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Design Details in Virtual Environments

Games are one of the most sophisticated forms of escapism. Virtual game worlds fill our imaginations the same way a good book does. Increases in graphical quality over the last few decades have allowed game-makers to add an astounding level of detail, making them even more immersive.

Traditional graphic design exists as an idea on a screen or printed page, separated from a real world context. Sure, there are often elements of interaction but it largely exists as a concept. Environmental Graphic Design (EGD) is how design behaves in a physical (or virtual, in our case) context. It includes things like wayfinding signage, architecture, and branded spaces.

Grand Theft Auto V (2013)

Grand Theft Auto V (2013)

For the purposes of this article, I’m flexing the definition a little bit to include any objects in a virtual world that have been touched by graphic design, from a billboard to a box of fictional cereal. When you step inside a game, everything is part of a virtual environment. EGD can help these worlds feel more believable and alive. It’s the difference between entering an empty gray room and a virtual store with signage, posters, and products on the shelves.

In this article we’ll take a look at some of the best examples of EGD in games, and understand how they enhance our experience.

 

Grand Theft Auto V

One of the most comprehensive examples, Grand Theft Auto V is filled with EGD on every scale. As you traverse Los Santos and its surrounding towns you see signs for countless fictional stores, companies, and products.

Grand Theft Auto V (2013)

Grand Theft Auto V (2013)

When I traveled to Los Angeles earlier this year, I couldn’t shake the feeling that I was driving around Los Santos, the same world I’d spent so many hours exploring virtually! The attention to typographic style and color matches its real-world counterpart remarkably well.

Grand Theft Auto V (2013)

Grand Theft Auto V (2013)

The EGD throughout San Andreas is an opportunity for the game to exercise its sense of humor and build a more believable world. Many of the fictional brands are parodies of, or inspired by, real brands that most players are familiar with.

Grand Theft Auto V (2013)

Grand Theft Auto V (2013)

Even hot dog carts have their own branding, with a plausible menu. And as you explore the world you’ll find the same brands repeated on billboards, in stores, and referenced in the game’s fake web browser.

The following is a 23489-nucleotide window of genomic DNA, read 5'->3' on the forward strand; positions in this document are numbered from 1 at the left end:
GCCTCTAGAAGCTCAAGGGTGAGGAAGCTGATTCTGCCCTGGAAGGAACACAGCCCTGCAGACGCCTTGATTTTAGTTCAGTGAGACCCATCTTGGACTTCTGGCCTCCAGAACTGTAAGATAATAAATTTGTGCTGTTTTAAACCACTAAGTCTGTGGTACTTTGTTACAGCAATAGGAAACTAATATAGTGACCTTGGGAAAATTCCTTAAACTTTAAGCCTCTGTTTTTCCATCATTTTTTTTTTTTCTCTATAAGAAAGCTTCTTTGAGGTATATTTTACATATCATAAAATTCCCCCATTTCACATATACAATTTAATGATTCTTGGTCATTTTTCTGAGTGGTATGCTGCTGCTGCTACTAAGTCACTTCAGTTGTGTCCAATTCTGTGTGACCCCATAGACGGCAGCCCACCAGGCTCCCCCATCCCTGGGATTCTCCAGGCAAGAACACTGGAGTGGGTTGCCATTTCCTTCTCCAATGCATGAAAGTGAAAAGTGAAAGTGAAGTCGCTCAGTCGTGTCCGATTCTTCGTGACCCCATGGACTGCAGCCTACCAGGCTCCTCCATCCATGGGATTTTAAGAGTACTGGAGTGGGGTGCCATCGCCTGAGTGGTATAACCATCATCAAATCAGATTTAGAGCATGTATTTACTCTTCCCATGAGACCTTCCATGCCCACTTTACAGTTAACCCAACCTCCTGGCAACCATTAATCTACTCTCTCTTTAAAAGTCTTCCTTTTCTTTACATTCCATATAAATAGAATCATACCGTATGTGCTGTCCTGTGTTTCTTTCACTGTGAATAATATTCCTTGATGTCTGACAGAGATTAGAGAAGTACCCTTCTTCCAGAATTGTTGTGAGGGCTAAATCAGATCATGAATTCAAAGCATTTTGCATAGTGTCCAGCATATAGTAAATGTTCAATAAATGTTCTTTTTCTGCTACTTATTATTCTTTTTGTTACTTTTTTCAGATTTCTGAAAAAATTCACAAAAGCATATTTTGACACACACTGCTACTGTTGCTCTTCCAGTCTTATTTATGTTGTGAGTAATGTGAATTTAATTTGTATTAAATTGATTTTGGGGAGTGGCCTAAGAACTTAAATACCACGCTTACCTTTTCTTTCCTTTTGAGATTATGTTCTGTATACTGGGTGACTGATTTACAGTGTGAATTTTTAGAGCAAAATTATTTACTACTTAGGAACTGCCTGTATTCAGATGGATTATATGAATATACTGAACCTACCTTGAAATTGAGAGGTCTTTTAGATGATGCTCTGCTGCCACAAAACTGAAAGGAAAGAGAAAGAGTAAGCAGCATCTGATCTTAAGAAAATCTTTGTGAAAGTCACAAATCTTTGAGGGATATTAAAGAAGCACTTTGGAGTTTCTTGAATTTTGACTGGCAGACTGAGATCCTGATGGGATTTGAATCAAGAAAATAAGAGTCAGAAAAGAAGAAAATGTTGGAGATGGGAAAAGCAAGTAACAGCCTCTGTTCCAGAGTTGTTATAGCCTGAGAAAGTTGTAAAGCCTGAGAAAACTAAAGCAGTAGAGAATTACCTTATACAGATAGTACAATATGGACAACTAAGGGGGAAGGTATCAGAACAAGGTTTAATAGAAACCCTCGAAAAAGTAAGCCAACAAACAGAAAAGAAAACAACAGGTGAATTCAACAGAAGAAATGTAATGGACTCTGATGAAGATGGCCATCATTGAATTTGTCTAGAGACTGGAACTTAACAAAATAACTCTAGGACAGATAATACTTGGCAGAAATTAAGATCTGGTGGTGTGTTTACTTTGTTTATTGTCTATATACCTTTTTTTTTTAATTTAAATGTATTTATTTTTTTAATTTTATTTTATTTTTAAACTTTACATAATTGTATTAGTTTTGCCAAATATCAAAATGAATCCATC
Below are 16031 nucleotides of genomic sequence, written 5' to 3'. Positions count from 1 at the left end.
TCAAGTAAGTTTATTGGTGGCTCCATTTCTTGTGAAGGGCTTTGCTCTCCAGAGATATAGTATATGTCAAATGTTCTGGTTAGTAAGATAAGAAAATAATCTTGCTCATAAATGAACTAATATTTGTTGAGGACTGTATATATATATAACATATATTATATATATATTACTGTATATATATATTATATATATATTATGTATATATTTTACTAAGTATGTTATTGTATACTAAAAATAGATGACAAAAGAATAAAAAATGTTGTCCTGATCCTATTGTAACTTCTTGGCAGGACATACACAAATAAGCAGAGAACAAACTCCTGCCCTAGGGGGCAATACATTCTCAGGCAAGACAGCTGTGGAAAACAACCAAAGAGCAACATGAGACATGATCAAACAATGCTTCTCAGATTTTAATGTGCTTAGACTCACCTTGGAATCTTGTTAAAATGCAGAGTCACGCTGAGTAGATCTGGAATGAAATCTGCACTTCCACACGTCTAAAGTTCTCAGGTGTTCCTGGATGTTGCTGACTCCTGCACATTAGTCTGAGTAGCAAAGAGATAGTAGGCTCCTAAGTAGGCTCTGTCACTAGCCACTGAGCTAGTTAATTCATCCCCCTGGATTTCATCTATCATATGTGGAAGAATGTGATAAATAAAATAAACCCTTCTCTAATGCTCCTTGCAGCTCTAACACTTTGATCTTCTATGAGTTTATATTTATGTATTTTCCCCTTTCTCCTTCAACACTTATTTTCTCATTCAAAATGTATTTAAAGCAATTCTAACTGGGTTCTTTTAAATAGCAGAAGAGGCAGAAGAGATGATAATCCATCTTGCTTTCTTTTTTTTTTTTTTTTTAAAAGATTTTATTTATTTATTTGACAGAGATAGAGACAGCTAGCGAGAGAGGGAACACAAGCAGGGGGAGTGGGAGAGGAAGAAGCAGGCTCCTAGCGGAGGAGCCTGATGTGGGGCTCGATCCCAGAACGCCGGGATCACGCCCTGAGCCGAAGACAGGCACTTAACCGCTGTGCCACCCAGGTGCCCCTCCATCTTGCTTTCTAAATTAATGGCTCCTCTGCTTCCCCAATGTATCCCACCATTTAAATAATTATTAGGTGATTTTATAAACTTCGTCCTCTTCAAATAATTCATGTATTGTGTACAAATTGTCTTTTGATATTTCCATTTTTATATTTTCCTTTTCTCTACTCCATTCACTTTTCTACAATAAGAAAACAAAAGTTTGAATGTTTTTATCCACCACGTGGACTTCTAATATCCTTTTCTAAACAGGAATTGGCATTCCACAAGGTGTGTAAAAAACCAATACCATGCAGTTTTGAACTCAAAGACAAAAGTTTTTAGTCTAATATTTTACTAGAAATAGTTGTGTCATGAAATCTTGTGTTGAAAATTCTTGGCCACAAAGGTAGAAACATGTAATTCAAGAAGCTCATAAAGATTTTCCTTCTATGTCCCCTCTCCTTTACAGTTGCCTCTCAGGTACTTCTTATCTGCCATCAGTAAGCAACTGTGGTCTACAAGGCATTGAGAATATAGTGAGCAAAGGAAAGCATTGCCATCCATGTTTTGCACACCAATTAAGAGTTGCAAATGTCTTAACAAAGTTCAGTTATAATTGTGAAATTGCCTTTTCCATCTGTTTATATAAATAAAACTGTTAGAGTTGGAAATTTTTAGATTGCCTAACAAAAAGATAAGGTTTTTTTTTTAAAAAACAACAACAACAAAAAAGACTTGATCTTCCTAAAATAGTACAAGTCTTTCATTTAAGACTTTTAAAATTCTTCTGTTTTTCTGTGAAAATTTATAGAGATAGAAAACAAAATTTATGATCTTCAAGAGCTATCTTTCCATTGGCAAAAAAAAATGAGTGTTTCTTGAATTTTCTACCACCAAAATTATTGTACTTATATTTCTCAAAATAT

Grand Theft Auto V (2013)

Grand Theft Auto V (2013)

While hunting down in-game EGD I even found some lorem ipsum text! Was this an accidental oversight or a hidden nod to graphic designers everywhere? In any case, finding it was a reminder that creating all of these assets is a massive task. Rockstar North estimated that over 1000 people worked on the game, and I’m sure a big chunk of that were artists responsible for designing all of these environmental details.

Grand Theft Auto V (2013)

Grand Theft Auto V (2013)

Here are some of my favorite examples from Grand Theft Auto V:

 

The Division

Similar to GTA, The Division aimed to create a large open world that mirrors a real city (New York). Because they didn’t license real brands, the world is again filled with fictional restaurants, sports teams, storefronts, and posters. But the game’s serious tone means that, for the most part, the EGD is a little more convincing than GTA.

The Division (2016)

The Division (2016)

Much of the EGD also serves as environmental storytelling. Lights spelling out “Happy Holidays” create a tonal contrast with the bio-terror chaos and violence in the city. Signs about martial law and warnings of virus symptoms reinforce that tone.

There are countless signs for stores and restaurants throughout the city, many of which are generic. But if you’ve ever been to New York City you’ve probably seen similar signs.

Kerman Coffee, a fictional Starbucks-like chain, can be found throughout the city. Some of the locations have detailed interior spaces with a full menu.

Some of the signage is even functional for wayfinding! Subway entrances are clearly marked and easy to spot, and there are accurate in-game maps.

The Division (2016)

The Division (2016)

Here are some other examples from The Division:

 

Using real brands

It’s not uncommon for games to include real brands, but there’s the danger of the game feeling like an advertisement. It’s most effective when the inclusion feels natural and not shoved down the player’s throat; there’s a fine line between immersion and cheap product placement.

Ryo Hazuki wears a Timex in Shenmue and in the Japanese release the vending machines are stocked with Coca-Cola products. You can visit a Sega arcade complete with a few classic games (Space Harrier, Hang-On).

Shenmue (1999)

Shenmue (1999)